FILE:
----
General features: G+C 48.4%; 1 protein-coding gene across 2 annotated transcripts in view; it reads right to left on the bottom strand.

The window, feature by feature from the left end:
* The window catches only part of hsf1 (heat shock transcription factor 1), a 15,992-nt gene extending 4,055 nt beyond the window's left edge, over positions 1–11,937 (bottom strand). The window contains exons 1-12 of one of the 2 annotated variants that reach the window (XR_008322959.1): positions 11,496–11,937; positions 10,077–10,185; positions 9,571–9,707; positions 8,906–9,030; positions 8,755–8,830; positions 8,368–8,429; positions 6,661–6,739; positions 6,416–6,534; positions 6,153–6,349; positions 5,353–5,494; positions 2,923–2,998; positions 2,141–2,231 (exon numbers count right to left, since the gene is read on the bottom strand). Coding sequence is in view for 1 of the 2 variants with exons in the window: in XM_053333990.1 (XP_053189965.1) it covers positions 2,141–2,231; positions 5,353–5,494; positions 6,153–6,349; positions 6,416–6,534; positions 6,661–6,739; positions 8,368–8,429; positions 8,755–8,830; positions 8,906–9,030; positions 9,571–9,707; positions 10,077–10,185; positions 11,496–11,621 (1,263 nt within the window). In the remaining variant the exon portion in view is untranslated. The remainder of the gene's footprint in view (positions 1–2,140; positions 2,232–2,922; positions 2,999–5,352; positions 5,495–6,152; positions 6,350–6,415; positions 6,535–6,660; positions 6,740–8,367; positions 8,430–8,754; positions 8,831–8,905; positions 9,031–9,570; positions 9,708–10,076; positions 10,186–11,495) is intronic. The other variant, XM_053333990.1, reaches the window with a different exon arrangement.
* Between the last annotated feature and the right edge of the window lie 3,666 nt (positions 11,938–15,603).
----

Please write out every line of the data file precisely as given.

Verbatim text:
General features: G+C 48.4%; 1 protein-coding gene across 2 annotated transcripts in view; it reads right to left on the bottom strand.

The window, feature by feature from the left end:
* The window catches only part of hsf1 (heat shock transcription factor 1), a 15,992-nt gene extending 4,055 nt beyond the window's left edge, over positions 1–11,937 (bottom strand). The window contains exons 1-12 of one of the 2 annotated variants that reach the window (XR_008322959.1): positions 11,496–11,937; positions 10,077–10,185; positions 9,571–9,707; positions 8,906–9,030; positions 8,755–8,830; positions 8,368–8,429; positions 6,661–6,739; positions 6,416–6,534; positions 6,153–6,349; positions 5,353–5,494; positions 2,923–2,998; positions 2,141–2,231 (exon numbers count right to left, since the gene is read on the bottom strand). Coding sequence is in view for 1 of the 2 variants with exons in the window: in XM_053333990.1 (XP_053189965.1) it covers positions 2,141–2,231; positions 5,353–5,494; positions 6,153–6,349; positions 6,416–6,534; positions 6,661–6,739; positions 8,368–8,429; positions 8,755–8,830; positions 8,906–9,030; positions 9,571–9,707; positions 10,077–10,185; positions 11,496–11,621 (1,263 nt within the window). In the remaining variant the exon portion in view is untranslated. The remainder of the gene's footprint in view (positions 1–2,140; positions 2,232–2,922; positions 2,999–5,352; positions 5,495–6,152; positions 6,350–6,415; positions 6,535–6,660; positions 6,740–8,367; positions 8,430–8,754; positions 8,831–8,905; positions 9,031–9,570; positions 9,708–10,076; positions 10,186–11,495) is intronic. The other variant, XM_053333990.1, reaches the window with a different exon arrangement.
* Between the last annotated feature and the right edge of the window lie 3,666 nt (positions 11,938–15,603).